Friday, March 23, 2007

The Muslim Women of Bopalu, Liberia

March 23, 2007

When I conceived "Here on Earth: Radio Without Borders," I imagined not just a radio program, but a vehicle for possible global social transformation. "Words tenderize the heart; they lead to deeds," as St. Teresa of Avila said.

At the end of my week in Liberia, our delegation flew by helicopter (there being no roads to speak of) to the little village of Bopaulu, the first Liberian village to boast a woman mayor.
We descended in the belly of a huge white UN helicopter to be greeted by the entire village, with all of the children lined up outside their schoolhouse to meet us. I was embarrassed. Such an honoring! So much expectation!

The Muslim women were waiting patiently for us. After we had arrived and were seated, this woman stood up to speak on behalf of her community. She was strikingly beautiful, with regal bearing, and she spoke eloquently in her native Kpele language. The women wanted a Women's Center, she told us, where they could gather. They wanted to learn how to read and write. Listening, my heart went out to her. Why should I be able to read and write, I asked myself, and not this beautiful woman?

Soon after leaving Bopalu, our delegation returned home. I couldn't stop thinking about the Muslim women of Bopalu and their eloquent spokeswoman, especially after my husband made these prints for me. The opportunity to make a difference in their lives came when Juli Endee, Liberia's Cultural Ambassador, paid me a visit last week. Juli is Kpele; her organization, as it turns out, Crusaders for Peace Village, has an office in Bopalu. Together we worked up a little budget: $300 for a press to make mud bricks, another $300 to pay the men to build it, $300 for 3o chairs, x amount for pads, pencils, a blackboard and books, a modest stipend for two teachers, and before you know it, we had raised enough money to launch The Bopalu Muslim Women's Literacy Project. I am so happy.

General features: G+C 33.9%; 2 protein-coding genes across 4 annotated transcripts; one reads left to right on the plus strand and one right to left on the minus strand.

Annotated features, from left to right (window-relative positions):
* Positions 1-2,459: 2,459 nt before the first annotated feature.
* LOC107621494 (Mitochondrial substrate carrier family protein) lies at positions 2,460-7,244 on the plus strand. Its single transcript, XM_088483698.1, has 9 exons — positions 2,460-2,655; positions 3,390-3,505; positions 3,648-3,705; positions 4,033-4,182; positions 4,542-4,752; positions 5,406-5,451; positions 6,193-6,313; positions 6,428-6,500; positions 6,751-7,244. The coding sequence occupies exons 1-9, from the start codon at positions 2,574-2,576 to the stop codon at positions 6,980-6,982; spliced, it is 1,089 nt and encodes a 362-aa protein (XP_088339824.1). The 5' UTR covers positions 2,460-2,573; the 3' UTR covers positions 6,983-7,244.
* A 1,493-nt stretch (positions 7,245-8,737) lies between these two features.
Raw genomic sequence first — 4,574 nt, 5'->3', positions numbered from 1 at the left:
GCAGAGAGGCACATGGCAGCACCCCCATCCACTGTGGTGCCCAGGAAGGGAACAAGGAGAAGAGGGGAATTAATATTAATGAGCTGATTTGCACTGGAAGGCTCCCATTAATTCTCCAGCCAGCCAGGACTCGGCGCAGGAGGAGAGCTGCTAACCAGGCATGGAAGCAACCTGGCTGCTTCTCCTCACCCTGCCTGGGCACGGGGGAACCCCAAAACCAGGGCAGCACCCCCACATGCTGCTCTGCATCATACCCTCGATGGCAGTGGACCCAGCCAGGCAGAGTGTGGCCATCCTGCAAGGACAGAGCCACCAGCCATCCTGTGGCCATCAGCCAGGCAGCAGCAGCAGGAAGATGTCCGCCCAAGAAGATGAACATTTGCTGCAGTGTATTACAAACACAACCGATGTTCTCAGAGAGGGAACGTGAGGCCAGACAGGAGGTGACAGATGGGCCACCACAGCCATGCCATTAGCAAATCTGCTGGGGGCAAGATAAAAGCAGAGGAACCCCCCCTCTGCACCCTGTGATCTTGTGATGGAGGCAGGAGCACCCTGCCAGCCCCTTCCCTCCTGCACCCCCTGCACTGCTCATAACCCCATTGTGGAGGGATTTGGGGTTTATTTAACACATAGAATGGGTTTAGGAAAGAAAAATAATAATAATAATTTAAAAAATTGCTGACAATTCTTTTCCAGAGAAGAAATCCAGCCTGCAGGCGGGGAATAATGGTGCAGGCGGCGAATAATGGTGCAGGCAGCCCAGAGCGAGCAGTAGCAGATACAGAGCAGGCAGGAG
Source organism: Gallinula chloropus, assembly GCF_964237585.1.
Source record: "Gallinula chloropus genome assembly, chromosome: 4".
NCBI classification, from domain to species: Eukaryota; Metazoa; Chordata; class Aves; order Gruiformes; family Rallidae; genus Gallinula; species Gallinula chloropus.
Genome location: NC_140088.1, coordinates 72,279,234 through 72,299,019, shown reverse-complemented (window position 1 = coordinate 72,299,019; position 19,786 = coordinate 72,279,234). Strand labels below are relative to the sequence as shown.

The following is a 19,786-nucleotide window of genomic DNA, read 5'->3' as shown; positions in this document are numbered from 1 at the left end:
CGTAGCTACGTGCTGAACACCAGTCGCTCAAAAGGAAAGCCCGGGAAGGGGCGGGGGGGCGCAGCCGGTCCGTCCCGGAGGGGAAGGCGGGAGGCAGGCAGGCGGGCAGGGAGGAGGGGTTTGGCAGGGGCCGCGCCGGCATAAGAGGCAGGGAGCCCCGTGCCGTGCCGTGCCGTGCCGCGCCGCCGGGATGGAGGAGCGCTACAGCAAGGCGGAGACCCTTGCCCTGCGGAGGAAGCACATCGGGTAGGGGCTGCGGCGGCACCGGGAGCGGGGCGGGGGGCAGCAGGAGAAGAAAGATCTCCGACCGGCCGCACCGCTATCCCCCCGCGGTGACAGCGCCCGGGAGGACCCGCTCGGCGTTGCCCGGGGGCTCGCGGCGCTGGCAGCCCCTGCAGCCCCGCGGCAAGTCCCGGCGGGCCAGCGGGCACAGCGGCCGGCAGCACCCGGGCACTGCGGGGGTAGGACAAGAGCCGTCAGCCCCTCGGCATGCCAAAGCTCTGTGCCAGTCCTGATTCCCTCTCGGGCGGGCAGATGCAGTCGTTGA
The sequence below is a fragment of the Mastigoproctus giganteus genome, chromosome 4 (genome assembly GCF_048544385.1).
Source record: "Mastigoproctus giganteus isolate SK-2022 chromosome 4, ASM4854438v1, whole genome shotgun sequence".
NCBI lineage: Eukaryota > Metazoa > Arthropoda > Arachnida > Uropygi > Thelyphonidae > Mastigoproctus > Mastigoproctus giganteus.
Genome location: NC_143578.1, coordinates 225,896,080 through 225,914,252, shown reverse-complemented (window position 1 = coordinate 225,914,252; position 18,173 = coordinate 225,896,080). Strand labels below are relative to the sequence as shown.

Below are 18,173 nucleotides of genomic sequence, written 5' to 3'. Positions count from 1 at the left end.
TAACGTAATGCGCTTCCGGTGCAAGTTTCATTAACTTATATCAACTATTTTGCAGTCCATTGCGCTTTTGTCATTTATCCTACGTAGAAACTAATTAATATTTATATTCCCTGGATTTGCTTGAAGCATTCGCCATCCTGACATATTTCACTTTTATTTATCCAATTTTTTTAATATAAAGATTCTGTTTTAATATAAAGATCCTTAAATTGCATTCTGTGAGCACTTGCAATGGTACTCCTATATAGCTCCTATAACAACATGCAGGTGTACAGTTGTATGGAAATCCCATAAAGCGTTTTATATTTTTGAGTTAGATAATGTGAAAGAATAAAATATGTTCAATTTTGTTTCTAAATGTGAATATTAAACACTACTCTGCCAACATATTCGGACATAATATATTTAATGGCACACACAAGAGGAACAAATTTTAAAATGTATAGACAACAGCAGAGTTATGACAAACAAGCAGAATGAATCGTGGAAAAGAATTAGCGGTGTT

Thursday, March 22, 2007

A Visit From an African Queen

March 22, 2007

I met Juli Endee in Monrovia,Liberia, at the Mamba Point Hotel where I was a member of Swanee Hunt's delegation in December. Juli showed up at the leadership training workshop that was conducted by Swanee and her staff, but Juli could have given a workshop on leadership herself. That night, she rounded up the Crusaders for Peace, her band and cultural troupe, and entertained us royally. Besides being Liberia's Cultural Ambassador, Juli is a traditional African queen, so designated by the members of her Kpele tribe, and boy, can she shake it.

When I found out she was planning to be on tour in the US in February, I made sure she knew I wanted her to be a guest on Here on Earth, but she did me one better. She came to Madison and stayed with me as a guest in my home for a whole week. Now I can give a workshop on the care and feeding of queens!

Juli is a magnificent woman. While she was here she gave a master class in Chris Walker's African dance class at the UW that was so well received, the chairman of the department invited her to return with her troup in June to be a part of the World Dance Festival. But that's not all. The primary purpose of her visit to the US is to raise money and support for the Crusaders for Peace Children's Village she is building for women and children (primarily girls) who have survived Liberia's civil war. Juli used her music as a tool in helping to bring about an end to the war. As a matter of fact, as she mentioned on the air, the first soldier to lay down his arms surrendered to her. What she didn't tell us was that he first held a gun to her head.

On the last morning she was here, the two of us launched the Bopalu Muslim Women's Literacy Project which I will explain in my next posting.

Happy Spring, Everyone! Let me know what you thought of our Poetry Circle of the Air today, and how we can get more of you to call in.